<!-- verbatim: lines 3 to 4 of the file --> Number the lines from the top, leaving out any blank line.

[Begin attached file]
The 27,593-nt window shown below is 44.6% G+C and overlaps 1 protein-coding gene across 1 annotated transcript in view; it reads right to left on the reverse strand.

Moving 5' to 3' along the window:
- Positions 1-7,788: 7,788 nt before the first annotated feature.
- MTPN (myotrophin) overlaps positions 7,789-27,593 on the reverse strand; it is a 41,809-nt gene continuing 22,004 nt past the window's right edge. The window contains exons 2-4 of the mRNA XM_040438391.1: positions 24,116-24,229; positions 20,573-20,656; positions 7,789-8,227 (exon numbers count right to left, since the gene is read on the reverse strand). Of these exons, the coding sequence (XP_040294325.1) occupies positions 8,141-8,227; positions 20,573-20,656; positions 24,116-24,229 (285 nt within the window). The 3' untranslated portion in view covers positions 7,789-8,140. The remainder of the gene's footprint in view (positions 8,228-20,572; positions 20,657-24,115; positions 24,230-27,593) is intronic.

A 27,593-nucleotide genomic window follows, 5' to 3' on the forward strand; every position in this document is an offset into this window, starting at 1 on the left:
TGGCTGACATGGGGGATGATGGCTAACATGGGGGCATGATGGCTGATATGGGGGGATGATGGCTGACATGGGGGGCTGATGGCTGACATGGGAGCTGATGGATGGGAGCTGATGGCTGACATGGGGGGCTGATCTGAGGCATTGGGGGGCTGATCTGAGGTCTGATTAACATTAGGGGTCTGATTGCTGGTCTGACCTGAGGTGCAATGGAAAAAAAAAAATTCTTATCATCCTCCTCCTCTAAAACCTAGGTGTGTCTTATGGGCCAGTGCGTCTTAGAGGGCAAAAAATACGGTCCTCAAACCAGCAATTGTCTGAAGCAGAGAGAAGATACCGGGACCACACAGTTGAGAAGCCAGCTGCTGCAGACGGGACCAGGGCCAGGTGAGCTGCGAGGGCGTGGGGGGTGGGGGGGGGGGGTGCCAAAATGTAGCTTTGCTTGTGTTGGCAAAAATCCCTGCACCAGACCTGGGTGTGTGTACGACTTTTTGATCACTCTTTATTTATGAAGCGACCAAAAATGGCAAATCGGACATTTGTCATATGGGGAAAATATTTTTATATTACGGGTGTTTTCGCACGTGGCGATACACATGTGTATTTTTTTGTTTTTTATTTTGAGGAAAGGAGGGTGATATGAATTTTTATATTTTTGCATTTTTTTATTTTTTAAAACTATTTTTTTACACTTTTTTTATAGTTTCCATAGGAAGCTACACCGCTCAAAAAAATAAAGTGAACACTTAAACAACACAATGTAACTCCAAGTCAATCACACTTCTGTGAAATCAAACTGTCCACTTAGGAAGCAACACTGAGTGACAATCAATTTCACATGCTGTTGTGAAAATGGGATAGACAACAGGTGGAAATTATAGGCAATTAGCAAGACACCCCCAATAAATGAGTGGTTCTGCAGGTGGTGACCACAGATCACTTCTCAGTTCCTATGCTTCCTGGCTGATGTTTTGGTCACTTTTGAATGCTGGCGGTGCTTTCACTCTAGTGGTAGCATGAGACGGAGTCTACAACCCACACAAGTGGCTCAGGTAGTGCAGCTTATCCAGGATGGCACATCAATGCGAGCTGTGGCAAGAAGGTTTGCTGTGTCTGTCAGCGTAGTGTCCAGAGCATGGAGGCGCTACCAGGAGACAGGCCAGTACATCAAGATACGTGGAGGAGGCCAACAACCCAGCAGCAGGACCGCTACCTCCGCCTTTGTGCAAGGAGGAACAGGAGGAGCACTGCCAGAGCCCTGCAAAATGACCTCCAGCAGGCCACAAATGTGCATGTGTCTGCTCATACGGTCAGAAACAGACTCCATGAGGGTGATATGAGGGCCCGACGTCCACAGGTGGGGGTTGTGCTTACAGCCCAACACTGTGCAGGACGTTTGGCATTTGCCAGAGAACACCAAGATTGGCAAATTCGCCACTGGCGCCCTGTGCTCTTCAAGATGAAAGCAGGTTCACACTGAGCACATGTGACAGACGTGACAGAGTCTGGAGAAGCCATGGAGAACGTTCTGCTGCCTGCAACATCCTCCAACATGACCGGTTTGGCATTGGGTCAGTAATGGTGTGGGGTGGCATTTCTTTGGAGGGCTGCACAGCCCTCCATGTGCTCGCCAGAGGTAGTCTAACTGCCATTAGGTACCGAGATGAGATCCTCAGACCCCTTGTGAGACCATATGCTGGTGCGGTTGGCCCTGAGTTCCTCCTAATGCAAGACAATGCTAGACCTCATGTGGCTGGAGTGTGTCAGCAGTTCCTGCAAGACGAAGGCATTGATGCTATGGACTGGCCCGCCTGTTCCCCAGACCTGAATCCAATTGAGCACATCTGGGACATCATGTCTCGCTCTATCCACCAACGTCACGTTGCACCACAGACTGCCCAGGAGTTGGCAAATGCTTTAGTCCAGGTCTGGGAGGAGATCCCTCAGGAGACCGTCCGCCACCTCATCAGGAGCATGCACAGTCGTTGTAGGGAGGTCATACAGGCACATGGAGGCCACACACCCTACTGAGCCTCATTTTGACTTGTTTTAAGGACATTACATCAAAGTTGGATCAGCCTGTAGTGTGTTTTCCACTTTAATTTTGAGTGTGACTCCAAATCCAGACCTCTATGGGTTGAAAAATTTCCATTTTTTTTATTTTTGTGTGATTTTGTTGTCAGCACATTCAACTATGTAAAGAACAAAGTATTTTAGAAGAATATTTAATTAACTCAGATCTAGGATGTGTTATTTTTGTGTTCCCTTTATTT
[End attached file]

- Positions 1-7,788: 7,788 nt before the first annotated feature.
- MTPN (myotrophin) overlaps positions 7,789-27,593 on the reverse strand; it is a 41,809-nt gene continuing 22,004 nt past the window's right edge. The window contains exons 2-4 of the mRNA XM_040438391.1: positions 24,116-24,229; positions 20,573-20,656; positions 7,789-8,227 (exon numbers count right to left, since the gene is read on the reverse strand). Of these exons, the coding sequence (XP_040294325.1) occupies positions 8,141-8,227; positions 20,573-20,656; positions 24,116-24,229 (285 nt within the window). The 3' untranslated portion in view covers positions 7,789-8,140. The remainder of the gene's footprint in view (positions 8,228-20,572; positions 20,657-24,115; positions 24,230-27,593) is intronic.